by Carey Sargent, NCCR MARVEL, EPFL
The combination of modern high-performance computing, robust and scalable software for first-principles electronic structure calculations as well as emerging computational workflow management platforms is accelerating the design and discovery of materials with tailored properties through first-principles high-throughput (HT) calculations.
Wannier functions (WFs) play a key role in these electronic structure calculations for two main reasons. They can bridge length scales by allowing for the transfer of information such as density-functional theory calculations from the atomic scale to mesoscopic scales at the level of functional nano-devices. Compact WF representations also provide a means of computing, at much lower cost but without loss of accuracy, advanced materials properties that require very fine sampling of electronic states in the Brillouin zone (BZ).
Among these, the so-called maximally-localized Wannier functions (MLWFs) are the most widely used in actual calculations in the solid state. An essential element of the related minimization procedure is the specification of a set of initial guesses for the MLWFs. These are typically trial functions localized in real space and are specified by the users, based on experience and chemical intuition. In the case of an isolated manifold of bands, the final result for the MLWFs is almost always independent of the initial guess. In cases with entangled bands however, the initial guess strongly affects the quality of the final MLWFs—this complicates the development of a general-purpose approach to generating MLWFs automatically, without user intervention. Several approaches to automating the generation of MLWFs have been proposed.
One such method is a recently proposed algorithm by Damle et al. known as the “selected columns of the density matrix” (SCDM) method, that has shown great promise in avoiding the need for user intervention in obtaining MLWFs. Based on linear algebra techniques for decomposing matrices rather than chemical intuition, SCDM is robust and can be used without the need for an initial guess, making it well suited to HT calculations. Damle and colleagues also proposed an efficient algorithm for a given factorization that operates on a smaller and numerically more tractable matrix than the full density matrix. Finally, the approach allows for parameter-free Wannierisation for an isolated set of composite bands, and only requires three parameters—the number of Wannier functions N and two real numbers μ and σ —in the case of entangled bands.
In the paper “Automated high-throughput Wannierisation,”  researchers propose a fully automated protocol—also in the case of entangled bands—for constructing MLWFs based on the SCDM approach. Because SCDM can be used to automatically choose the initial subspace, the approach allows them to avoid the high sensitivity of iterative minimization algorithms to the initial conditions.
The appropriate choice of the two real numbers for use in cases of entangled bands is critical for the success of the method, as is the number of Wannier functions of the manifold to be described. The researchers addressed these issues with a protocol that choses these parameters by using information that is encoded in the projectability of the Bloch states on pseudo-atomic orbitals.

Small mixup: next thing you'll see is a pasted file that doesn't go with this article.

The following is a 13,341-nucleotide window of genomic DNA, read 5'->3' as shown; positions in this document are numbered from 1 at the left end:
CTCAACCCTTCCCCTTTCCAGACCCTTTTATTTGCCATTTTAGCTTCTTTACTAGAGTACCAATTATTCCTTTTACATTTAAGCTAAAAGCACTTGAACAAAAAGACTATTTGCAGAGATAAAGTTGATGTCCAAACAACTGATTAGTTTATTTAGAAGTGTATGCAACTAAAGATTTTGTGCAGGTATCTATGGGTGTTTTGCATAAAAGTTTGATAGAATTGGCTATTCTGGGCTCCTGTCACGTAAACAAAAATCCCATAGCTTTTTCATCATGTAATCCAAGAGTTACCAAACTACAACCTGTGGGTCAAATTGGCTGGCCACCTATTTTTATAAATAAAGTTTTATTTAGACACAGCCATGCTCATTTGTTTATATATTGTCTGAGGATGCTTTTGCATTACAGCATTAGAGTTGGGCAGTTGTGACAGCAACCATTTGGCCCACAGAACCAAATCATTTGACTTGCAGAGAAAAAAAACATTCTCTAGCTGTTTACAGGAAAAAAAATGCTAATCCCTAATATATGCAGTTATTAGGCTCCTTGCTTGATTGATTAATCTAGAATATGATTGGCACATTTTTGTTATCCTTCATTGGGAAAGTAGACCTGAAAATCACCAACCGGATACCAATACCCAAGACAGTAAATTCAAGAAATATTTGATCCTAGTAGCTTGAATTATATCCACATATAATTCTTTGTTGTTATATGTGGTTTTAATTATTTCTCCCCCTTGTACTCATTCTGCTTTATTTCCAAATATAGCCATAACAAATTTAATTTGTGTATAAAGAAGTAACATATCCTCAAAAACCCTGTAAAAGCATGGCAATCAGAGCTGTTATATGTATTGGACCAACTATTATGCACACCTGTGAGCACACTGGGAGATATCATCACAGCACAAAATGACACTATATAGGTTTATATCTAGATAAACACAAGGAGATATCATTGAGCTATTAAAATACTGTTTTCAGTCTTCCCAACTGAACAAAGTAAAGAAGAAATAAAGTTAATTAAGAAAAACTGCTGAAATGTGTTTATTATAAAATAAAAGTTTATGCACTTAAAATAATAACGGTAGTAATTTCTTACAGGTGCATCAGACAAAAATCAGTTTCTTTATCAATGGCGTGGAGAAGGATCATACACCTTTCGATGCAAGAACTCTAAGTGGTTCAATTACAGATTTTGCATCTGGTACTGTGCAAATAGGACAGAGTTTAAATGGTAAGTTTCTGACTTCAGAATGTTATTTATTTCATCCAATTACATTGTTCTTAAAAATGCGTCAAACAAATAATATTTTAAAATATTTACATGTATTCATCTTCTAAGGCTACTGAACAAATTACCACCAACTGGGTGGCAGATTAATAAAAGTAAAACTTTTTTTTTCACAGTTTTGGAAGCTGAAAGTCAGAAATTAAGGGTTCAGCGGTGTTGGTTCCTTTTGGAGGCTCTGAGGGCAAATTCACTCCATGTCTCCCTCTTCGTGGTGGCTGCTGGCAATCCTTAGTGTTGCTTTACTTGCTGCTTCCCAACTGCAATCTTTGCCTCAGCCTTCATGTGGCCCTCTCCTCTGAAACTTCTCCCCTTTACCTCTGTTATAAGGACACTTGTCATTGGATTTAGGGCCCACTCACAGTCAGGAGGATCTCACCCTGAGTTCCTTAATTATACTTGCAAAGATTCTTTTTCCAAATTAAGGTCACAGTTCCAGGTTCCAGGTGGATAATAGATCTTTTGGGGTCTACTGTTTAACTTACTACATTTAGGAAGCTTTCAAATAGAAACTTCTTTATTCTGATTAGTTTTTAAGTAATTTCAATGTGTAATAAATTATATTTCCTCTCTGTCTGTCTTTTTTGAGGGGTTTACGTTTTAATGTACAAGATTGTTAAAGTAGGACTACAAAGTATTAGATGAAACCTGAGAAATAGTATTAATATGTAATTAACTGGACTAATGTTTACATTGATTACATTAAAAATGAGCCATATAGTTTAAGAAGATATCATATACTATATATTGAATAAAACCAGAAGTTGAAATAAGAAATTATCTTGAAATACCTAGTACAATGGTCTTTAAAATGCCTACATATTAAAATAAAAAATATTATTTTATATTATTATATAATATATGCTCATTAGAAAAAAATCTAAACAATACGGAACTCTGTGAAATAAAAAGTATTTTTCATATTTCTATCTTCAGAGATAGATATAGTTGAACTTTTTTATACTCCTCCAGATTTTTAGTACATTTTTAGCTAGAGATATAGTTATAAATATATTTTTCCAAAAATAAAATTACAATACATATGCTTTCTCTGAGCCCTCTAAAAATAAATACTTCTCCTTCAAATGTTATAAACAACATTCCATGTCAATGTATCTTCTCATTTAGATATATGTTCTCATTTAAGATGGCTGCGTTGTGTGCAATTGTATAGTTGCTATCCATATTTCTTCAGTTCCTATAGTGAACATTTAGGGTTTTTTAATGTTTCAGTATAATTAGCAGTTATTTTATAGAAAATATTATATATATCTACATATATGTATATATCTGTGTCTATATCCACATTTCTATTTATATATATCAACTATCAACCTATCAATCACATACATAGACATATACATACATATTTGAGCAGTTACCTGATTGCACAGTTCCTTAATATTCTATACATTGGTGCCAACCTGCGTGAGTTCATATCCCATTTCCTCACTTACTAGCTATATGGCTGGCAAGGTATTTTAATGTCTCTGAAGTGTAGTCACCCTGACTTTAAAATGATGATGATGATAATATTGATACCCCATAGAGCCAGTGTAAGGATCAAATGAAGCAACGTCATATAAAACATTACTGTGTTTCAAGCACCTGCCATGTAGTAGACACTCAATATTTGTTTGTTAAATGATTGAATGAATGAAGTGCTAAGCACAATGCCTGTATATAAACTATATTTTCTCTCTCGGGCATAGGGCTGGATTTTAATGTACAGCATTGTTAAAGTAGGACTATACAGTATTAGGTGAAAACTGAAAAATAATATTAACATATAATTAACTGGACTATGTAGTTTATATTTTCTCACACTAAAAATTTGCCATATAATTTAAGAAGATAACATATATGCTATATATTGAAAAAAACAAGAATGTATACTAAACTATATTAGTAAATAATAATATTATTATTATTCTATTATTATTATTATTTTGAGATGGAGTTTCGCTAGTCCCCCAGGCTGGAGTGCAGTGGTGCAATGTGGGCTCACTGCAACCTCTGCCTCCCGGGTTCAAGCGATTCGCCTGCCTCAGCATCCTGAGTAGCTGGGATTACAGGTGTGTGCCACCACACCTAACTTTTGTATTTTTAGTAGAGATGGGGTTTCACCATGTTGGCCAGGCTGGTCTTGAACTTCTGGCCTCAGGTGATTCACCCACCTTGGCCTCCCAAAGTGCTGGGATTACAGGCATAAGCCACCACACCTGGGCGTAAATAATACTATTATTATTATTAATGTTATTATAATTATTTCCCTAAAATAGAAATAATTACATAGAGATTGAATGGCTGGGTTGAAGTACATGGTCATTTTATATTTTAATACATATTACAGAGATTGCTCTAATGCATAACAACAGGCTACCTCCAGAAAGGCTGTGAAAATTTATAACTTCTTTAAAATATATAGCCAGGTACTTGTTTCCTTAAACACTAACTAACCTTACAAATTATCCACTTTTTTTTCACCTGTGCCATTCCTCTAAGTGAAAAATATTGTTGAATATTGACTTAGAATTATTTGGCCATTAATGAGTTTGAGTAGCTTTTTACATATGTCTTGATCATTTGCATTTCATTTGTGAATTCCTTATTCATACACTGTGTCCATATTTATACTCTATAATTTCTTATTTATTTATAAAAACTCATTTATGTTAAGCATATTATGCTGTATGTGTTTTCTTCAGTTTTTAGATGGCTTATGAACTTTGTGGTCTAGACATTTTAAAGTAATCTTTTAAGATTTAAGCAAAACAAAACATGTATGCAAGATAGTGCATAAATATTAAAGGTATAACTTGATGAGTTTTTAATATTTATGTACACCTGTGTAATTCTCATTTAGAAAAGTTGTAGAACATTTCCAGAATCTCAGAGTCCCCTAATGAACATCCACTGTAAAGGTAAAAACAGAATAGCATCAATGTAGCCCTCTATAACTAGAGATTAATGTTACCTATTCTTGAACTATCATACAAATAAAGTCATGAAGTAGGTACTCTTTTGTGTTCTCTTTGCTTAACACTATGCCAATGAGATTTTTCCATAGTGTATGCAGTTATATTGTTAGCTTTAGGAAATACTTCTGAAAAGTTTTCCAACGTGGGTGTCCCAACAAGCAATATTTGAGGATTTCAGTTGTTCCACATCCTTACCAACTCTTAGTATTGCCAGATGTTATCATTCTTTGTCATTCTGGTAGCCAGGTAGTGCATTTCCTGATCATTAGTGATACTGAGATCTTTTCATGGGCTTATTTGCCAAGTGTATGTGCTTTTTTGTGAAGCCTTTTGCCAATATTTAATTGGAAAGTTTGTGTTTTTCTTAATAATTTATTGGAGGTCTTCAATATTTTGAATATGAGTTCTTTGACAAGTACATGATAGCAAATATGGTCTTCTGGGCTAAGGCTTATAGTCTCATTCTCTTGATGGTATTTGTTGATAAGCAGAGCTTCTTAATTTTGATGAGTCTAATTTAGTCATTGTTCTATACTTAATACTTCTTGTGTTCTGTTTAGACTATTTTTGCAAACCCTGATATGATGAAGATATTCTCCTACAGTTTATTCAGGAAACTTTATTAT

They demonstrated the robustness of the approach by carrying out high-throughput calculations on a dataset of 200 bulk crystalline materials, 81 of which were insulators, spanning a wide chemical and structural space. The main metric used to assess the results was the so-called band distance, which quantifies the difference between the Wannier-interpolated band structures and the corresponding direct DFT band structures. They generally obtained excellent interpolations: for entangled bands, 97% of the materials show an average band distance of less than 20 meV, and a full 72% show a distance of less than 5 meV. For insulators, 93% show a band distance of less than 2 meV when limiting the investigation to valence bands only. In general, they found that the SCDM method works very well for band-structure interpolations, but does not always perform as well for other kind of applications where, for instance, a specific symmetry character of the WFs is desirable.
To make the method available to any researcher, they implemented the SCDM algorithm in pw2wannier90, part of the open-source Quantum ESPRESSO distribution, and added corresponding functionality to the open-source Wannier90 code. The full procedure has also been implemented as AiiDA workflows, encoding the knowledge that is needed to perform all steps including DFT simulations, selection of the parameters and Wannierisation into automated software. Researchers can obtain MLWFs and use them to calculate material properties by providing a material’s crystal structure as the only input.
Taking the interests of Open Science even further, the researchers have also distributed publicly and freely all codes and workflows discussed in the paper through a virtual machine  that has been preconfigured with the open source codes AiiDA, Quantum ESPRESSO and Wannier90. This virtual machine allows anyone to explore and easily reproduce their results without needing to install or configure anything, and without having to reimplement workflows and algorithms. Interested researchers do not need to re-run the calculations performed in the paper, but can perform their own simulations, either with different parameters or on new materials.
 Vitale, V., Pizzi, G., Marrazzo, A. et al. Automated high-throughput Wannierisation. npj Comput Mater 6, 66 (2020).
 Vitale, V., Pizzi, G., Marrazzo, A. et al. Automated high-throughput Wannierisation. Materials Cloud Archive 2019.0044/v2 (2019).
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